Intrigue at the end of the bench

Posted on March 20th, 2007 – 10:30 PM
By Howard

Let’s say the Twins carry 11 pitchers, which seems to be the prevailing wisdom. Let’s not talk about who they are in this space. (Been there, done that, will probably do it again.) Instead, let’s look at the position players and play along with Gardy and Terry Ryan about who’ll end up where.

Morneau, Castillo, Bartlett, Punto, White, Hunter, Cuddyer, Mauer, Redmond, Cirillo, Kubel, Tyner and a middle-infield reserve appear to be certainties.

That’s 24.

No. 25?

With each passing at-bat, it looks more and more like there won’t be a third catcher. Matthew LeCroy had another dismal game Tuesday, striking out in both of his at-bats in the later innings of the Boston loss. The Twins have given him lots of at-bats and he’s shown very little, and there hasn’t been anything that looks like an improvement curve.

Josh Rabe is the prototypical extra outfielder and the Twins have him figured out well enough that he hasn’t been in the regular mix for exhibition playing time. I suspect the Twins feel comfortable knowing that can call him up if Rondell goes DL again, or any of the other outfielders get hurt.

Luis Rodriguez is 3d on the team in spring training at-bats, meaning that he’s getting a goooooood longggggggggg looooooook. His bat has picked up lately and the interesting stat that’s hiding hiding among his numbers is that he’s struck out only once in 44 plate appearances. He can be a nasty pinch-hitter, even if he’s not a power threat. I’m not counting L-Roddy as a middle-infield reserve because he’s just about as useful at shortstop as a statue would be. Put him in that role, as basically Gardy would be asking him to back-up at third base with Punto spelling Bartlett at shortstop.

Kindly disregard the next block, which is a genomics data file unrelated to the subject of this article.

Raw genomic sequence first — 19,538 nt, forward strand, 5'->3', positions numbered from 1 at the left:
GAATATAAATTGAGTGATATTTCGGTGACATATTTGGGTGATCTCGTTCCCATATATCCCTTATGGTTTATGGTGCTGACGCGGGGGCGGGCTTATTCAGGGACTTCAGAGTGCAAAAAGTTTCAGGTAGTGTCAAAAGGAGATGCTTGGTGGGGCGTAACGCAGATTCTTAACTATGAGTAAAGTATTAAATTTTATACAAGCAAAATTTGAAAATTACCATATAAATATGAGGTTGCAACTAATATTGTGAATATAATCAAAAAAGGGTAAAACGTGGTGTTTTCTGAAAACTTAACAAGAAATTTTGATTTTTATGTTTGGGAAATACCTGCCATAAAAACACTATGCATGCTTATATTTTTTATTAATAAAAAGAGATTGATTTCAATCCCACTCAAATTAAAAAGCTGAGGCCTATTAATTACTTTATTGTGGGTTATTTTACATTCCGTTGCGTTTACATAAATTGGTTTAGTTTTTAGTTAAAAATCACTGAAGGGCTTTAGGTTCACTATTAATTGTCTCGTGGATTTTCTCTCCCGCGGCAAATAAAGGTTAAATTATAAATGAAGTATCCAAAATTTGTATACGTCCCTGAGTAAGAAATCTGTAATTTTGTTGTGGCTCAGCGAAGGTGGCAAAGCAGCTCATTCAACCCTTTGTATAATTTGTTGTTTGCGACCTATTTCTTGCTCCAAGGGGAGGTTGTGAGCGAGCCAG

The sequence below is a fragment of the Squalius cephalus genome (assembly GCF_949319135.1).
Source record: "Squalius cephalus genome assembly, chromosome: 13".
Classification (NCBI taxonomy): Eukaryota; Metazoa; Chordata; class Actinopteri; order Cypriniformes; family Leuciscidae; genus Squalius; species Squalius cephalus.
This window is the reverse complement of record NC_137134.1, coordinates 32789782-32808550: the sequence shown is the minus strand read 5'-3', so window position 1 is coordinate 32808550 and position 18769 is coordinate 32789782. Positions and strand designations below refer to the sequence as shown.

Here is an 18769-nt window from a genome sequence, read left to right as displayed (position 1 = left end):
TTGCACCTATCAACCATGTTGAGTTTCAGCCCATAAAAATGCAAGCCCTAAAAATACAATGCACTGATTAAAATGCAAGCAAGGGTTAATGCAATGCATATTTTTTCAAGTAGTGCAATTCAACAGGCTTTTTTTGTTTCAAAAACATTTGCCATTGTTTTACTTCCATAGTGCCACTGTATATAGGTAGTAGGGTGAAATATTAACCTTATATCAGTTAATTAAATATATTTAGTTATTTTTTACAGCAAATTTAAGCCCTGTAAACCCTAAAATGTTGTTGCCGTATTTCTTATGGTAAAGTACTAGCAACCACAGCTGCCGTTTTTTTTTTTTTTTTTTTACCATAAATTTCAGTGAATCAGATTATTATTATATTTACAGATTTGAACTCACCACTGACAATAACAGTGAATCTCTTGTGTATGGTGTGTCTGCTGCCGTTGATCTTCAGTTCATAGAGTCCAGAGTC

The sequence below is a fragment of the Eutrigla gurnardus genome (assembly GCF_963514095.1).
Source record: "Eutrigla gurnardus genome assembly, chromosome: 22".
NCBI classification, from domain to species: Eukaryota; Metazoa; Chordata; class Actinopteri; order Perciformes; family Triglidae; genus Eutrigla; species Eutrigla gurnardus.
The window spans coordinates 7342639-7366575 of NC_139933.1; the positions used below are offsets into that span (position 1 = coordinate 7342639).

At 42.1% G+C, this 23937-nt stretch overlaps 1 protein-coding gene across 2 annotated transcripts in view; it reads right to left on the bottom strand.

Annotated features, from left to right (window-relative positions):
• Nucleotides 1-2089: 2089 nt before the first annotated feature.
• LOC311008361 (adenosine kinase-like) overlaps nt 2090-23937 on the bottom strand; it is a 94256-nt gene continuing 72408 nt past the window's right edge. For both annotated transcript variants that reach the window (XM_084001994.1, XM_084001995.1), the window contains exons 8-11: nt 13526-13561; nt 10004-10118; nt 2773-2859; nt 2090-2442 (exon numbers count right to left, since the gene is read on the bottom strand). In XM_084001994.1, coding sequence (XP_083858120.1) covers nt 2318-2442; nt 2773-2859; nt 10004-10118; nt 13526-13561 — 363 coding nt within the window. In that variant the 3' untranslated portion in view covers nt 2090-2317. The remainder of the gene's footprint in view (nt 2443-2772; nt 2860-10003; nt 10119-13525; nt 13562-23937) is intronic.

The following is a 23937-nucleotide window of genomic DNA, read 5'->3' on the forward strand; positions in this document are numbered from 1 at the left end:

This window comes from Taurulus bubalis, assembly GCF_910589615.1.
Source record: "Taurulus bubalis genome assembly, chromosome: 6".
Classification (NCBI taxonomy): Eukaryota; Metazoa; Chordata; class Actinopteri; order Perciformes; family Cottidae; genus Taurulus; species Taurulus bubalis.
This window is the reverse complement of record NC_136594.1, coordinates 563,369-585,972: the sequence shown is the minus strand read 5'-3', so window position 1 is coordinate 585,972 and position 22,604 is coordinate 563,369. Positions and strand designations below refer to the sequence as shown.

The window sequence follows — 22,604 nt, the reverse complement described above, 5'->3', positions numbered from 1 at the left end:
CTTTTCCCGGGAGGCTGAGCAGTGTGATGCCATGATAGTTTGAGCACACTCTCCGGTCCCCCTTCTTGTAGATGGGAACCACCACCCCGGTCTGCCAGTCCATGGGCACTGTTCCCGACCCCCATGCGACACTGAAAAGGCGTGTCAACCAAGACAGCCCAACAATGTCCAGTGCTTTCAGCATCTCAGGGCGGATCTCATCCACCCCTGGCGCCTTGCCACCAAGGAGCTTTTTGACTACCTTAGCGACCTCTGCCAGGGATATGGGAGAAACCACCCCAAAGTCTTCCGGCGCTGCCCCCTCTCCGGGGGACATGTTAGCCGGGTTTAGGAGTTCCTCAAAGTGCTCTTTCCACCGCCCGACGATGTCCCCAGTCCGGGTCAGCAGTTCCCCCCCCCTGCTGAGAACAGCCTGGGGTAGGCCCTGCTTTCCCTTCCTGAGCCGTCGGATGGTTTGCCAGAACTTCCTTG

Garrett Jones is the wild card. Look at most of the numbers and there’s no reason to keep him. In the minors, he’s been a slugger who doesn’t hit for average or walk much, a classic Triple-A guy with a shot at playing in Japan. On the surface, he seems to be overmatched at the major-league level (a. 171 average this spring). But then someone needs to explain why he’s 2d on the team in at-bats this spring. The fact that he’s moved from first base to the outfield is a pragmatic response to the fact that the Twins already have a left-handed hitting first baseman who’s pretty good. But the at-bats thing? That would mean the braintrust is hoping to see a glimmer of improvement, enough that Jones could wield a nasty bat off the bench. Maybe not now, maybe down the road a couple of months.

A guess? L-Roddy gets the seat at the end of the bench. But if he fills the middle-infield spot, the Twins are going to watch Jones right down to the end of the exhbition schedule … and Rabe is going to win that final spot. Don’t be surprised if the Twins give Jones a shot sometime during 2007. They’ve spent too much energy on him this spring not to be taking him seriously — for reasons more obvious to them right now than to us.



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